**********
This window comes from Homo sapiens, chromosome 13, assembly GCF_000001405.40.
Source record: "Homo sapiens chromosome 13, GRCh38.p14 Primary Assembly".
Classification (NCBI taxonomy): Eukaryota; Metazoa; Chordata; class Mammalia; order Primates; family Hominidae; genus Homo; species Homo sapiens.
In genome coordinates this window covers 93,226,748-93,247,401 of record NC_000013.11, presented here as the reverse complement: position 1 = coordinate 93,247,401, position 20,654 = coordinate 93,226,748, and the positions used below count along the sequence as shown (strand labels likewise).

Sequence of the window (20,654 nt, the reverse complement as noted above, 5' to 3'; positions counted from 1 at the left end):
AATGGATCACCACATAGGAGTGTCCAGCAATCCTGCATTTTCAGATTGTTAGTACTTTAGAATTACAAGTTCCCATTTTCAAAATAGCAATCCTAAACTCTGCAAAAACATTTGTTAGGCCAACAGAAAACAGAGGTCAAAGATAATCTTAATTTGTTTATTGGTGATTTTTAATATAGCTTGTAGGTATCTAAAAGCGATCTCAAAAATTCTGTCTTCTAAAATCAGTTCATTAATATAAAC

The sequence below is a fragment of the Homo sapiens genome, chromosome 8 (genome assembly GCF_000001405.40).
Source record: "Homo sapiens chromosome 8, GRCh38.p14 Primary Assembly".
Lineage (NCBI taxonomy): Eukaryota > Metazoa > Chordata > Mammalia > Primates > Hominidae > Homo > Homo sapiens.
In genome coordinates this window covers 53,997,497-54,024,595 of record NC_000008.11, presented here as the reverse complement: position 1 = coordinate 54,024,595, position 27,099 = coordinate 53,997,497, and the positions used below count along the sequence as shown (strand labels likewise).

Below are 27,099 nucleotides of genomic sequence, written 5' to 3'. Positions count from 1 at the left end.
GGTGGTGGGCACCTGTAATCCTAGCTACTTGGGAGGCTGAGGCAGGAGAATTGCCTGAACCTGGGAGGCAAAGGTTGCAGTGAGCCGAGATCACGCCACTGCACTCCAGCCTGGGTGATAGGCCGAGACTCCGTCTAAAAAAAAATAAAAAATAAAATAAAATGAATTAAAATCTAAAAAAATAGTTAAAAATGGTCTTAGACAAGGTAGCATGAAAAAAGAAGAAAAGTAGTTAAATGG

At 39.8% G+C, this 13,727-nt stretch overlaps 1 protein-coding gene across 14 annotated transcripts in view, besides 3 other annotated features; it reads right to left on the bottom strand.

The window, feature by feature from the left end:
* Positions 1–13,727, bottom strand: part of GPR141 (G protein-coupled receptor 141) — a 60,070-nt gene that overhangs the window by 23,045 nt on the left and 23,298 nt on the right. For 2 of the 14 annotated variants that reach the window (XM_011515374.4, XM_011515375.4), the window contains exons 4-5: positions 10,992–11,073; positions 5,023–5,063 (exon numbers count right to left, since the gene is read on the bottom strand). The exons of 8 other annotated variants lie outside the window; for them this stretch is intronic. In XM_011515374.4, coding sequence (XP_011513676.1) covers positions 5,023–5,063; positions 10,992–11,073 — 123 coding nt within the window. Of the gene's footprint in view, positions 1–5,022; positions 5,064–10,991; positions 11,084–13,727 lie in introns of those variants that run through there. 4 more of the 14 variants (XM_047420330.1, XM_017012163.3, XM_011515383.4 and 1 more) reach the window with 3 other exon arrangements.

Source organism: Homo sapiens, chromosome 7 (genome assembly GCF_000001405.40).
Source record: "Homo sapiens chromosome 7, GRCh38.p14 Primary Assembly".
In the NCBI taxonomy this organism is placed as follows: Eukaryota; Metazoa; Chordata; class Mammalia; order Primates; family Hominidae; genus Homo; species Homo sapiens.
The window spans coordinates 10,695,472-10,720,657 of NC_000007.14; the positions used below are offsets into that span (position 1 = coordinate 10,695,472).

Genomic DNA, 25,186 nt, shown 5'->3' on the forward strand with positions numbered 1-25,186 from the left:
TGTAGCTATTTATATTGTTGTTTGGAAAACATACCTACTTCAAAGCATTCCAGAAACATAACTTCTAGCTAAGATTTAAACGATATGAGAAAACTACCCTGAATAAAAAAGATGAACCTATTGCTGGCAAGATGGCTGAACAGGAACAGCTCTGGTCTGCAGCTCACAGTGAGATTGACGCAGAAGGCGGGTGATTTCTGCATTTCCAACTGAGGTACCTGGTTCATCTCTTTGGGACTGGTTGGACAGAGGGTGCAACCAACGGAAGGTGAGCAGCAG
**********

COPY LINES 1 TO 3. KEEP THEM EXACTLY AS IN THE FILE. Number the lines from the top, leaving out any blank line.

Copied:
This window comes from Homo sapiens, chromosome 13, assembly GCF_000001405.40.
Source record: "Homo sapiens chromosome 13, GRCh38.p14 Primary Assembly".
Classification (NCBI taxonomy): Eukaryota; Metazoa; Chordata; class Mammalia; order Primates; family Hominidae; genus Homo; species Homo sapiens.